The industry must prepare for unintended consequences that will emerge from the complexity of the new superannuation legislation, particularly as the definition of super has not yet been enshrined.
“It’s been a hell of a year from a super regulation standpoint,” Self-managed Independent Superannuation Funds Association (SISFA) director, government and stakeholder relations Michael Lorimer said at the 8th Annual SISFA SMSF Forum in Melbourne.
“And clearly there’s a lot more to play out once we actually know what we’re dealing with, and what that’s going to look like from an implementation perspective particularly for SMSFs, and super more broadly.
“There’s so much more to be done, and there always will be. It will be about getting on with the job.”
Lorimer called out the government for its hasty consultation and submissions process for the draft super laws and highlighted the significant complexity of the new rules, which the industry was still getting to grips with.
“Between the legislation itself and the explanatory material, it exceeded 500 pages, yet apparently one of the objectives as drafted for the superannuation system is about simplicity,” he said.
“The whole purpose of enshrining the purpose of superannuation into legislation was to ensure that any subsequent laws that are introduced were being dealt with or being considered in that context.
“So it seems bizarre that we’re dealing with hundreds of pages of fundamental changes to superannuation but we still haven’t seen what the objective is.”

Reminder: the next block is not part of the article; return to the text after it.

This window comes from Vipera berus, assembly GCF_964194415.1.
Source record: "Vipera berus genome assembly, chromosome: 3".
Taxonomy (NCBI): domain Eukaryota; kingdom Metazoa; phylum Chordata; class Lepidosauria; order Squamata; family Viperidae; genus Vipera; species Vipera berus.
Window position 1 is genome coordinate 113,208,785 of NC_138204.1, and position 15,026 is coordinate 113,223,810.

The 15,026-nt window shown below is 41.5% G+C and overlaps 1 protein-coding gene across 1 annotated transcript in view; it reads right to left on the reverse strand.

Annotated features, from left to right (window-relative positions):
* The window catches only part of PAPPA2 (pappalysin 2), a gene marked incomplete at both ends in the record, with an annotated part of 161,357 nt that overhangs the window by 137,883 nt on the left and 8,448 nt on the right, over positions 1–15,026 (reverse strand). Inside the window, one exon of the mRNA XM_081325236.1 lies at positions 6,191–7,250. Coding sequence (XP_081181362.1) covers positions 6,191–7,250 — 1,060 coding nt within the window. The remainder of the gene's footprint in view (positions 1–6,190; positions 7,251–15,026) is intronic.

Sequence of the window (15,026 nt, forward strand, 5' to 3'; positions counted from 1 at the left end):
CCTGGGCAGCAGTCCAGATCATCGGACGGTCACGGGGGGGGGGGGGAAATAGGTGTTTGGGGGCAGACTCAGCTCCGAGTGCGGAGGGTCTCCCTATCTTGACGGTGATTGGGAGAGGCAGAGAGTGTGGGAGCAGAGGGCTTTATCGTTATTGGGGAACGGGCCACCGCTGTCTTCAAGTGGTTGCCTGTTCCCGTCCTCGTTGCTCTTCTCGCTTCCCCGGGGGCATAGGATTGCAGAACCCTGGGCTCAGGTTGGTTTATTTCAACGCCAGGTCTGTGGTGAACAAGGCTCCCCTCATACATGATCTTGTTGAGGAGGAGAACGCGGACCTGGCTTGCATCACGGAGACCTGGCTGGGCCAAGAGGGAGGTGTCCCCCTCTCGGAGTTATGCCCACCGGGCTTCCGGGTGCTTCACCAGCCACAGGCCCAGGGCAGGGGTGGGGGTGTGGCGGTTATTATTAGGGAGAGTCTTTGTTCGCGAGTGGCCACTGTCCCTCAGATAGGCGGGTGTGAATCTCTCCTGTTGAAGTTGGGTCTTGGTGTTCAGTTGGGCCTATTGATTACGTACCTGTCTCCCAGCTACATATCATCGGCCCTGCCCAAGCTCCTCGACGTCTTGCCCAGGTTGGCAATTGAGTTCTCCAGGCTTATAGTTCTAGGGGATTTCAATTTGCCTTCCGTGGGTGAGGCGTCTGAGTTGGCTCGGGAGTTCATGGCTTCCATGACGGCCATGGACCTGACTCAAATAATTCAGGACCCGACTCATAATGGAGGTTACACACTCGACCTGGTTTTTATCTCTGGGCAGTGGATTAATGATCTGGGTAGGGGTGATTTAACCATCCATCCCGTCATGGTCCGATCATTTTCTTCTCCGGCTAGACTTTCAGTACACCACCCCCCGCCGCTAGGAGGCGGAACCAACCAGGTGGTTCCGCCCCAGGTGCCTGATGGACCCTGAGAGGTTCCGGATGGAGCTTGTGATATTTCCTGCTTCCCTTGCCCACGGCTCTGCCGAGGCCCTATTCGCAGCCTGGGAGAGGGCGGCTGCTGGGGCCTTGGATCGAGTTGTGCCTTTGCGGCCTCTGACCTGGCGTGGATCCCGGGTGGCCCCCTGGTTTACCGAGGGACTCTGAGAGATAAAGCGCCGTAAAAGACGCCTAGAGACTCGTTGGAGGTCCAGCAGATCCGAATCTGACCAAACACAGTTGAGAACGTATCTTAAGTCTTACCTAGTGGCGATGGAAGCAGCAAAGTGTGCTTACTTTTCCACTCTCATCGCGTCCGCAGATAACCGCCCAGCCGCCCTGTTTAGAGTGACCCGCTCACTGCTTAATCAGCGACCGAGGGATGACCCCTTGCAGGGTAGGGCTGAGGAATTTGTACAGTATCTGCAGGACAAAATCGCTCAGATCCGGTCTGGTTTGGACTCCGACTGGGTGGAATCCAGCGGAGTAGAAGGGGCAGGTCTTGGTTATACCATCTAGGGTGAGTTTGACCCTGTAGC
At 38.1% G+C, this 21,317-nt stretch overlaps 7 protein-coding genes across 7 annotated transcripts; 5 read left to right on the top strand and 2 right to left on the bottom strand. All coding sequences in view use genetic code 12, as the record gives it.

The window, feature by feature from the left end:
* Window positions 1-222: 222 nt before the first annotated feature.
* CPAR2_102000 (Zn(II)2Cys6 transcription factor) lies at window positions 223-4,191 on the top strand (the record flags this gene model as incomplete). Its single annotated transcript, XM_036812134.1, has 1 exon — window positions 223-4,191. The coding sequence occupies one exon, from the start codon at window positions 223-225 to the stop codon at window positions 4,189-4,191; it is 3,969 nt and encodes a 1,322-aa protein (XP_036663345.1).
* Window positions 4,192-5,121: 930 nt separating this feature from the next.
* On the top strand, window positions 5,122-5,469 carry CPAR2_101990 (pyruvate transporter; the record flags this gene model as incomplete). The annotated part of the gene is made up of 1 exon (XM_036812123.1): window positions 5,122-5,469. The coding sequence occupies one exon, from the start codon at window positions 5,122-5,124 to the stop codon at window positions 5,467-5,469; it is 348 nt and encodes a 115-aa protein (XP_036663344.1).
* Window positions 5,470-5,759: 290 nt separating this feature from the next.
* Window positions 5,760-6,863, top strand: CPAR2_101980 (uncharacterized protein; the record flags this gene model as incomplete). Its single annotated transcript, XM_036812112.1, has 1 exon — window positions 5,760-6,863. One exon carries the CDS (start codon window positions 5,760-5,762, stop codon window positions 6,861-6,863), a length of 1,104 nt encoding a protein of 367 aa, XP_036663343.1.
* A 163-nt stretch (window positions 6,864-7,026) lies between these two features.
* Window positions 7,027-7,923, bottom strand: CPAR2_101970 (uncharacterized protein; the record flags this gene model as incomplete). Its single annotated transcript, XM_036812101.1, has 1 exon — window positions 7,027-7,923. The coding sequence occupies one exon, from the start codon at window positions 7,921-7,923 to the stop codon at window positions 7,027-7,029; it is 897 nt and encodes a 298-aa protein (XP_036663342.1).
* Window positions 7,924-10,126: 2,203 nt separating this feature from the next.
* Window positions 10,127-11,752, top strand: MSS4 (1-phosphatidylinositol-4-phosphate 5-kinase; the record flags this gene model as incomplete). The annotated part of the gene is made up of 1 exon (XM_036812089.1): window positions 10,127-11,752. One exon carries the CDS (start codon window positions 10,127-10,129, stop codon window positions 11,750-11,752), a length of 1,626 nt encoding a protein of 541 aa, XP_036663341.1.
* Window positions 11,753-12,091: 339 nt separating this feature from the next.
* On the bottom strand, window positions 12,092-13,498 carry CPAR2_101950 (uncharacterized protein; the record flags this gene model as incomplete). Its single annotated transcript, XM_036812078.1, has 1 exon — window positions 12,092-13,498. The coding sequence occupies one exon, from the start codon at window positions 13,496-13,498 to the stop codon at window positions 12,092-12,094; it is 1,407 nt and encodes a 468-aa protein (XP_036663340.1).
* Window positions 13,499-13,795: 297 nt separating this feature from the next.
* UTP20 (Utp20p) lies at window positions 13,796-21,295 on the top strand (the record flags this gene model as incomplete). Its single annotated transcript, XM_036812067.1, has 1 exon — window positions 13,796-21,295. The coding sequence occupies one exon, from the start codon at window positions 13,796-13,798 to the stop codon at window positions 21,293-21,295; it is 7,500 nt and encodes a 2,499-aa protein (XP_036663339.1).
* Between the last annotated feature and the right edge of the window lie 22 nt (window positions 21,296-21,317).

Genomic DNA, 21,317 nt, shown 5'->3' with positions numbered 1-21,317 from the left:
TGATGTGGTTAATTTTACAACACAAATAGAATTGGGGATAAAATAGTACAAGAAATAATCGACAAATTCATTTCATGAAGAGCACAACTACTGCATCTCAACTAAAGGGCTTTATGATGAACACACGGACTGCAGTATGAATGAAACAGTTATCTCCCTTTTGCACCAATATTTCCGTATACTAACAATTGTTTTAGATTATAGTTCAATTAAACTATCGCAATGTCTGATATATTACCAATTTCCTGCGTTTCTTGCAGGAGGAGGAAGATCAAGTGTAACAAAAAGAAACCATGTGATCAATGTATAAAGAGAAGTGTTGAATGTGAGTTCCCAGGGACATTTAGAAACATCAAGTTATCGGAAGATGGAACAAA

SISFA managing director Mike Goodall added that the new laws would not just impact the 4 per cent of individuals with super that the government continues to maintain.
“I fear there are still many things that need to be worked out and I think the consequences are yet to be fully understood from the legislation,” Goodall said.
“In one of the tranches, there was about 24 new concepts were introduced into superannuation and I think that creates and poses risks for our segment, and not just in superannuation but if you think about the changes, many of them introduce the risk of non-compliance as people inadvertently come to grips with all the requirements.
“And certainly the large industry funds have SMSF divisions these days, so they will be impacted as well.”
Two of the federal government’s three super bills were passed by the House of Representative and the Senate unamended on 23 November.
Meanwhile, the Superannuation (Objective) Bill, which will enshrine the objective of super in legislation, is being considered by the Senate Economics Legislation Committee, which is due to report back on 14 February 2017.